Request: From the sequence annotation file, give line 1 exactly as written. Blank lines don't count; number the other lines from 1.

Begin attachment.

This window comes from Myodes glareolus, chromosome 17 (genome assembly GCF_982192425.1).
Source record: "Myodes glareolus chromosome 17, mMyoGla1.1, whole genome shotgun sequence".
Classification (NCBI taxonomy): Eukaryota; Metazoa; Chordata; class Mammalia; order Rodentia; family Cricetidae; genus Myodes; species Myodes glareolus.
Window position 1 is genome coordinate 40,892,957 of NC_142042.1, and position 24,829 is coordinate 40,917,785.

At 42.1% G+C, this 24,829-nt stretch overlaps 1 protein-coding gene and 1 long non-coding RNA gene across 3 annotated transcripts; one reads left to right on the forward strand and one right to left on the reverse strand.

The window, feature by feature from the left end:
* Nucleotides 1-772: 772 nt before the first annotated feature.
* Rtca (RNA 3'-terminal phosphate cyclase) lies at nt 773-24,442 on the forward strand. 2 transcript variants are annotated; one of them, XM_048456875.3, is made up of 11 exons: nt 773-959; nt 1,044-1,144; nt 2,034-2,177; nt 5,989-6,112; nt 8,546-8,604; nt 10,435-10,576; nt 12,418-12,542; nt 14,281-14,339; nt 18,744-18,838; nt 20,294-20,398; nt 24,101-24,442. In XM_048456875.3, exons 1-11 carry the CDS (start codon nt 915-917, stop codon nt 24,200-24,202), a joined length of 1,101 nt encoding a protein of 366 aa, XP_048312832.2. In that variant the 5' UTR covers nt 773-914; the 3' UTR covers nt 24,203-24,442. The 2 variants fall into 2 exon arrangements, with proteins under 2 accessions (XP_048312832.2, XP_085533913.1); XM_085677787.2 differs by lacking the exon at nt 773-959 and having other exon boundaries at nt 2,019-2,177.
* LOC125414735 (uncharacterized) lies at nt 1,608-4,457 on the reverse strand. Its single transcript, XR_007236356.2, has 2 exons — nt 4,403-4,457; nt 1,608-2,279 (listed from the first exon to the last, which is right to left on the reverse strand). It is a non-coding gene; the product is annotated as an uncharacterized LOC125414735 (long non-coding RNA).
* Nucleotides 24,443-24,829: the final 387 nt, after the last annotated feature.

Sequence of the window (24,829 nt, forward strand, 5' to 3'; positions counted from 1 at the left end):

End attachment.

This window comes from Myodes glareolus, chromosome 17 (genome assembly GCF_982192425.1).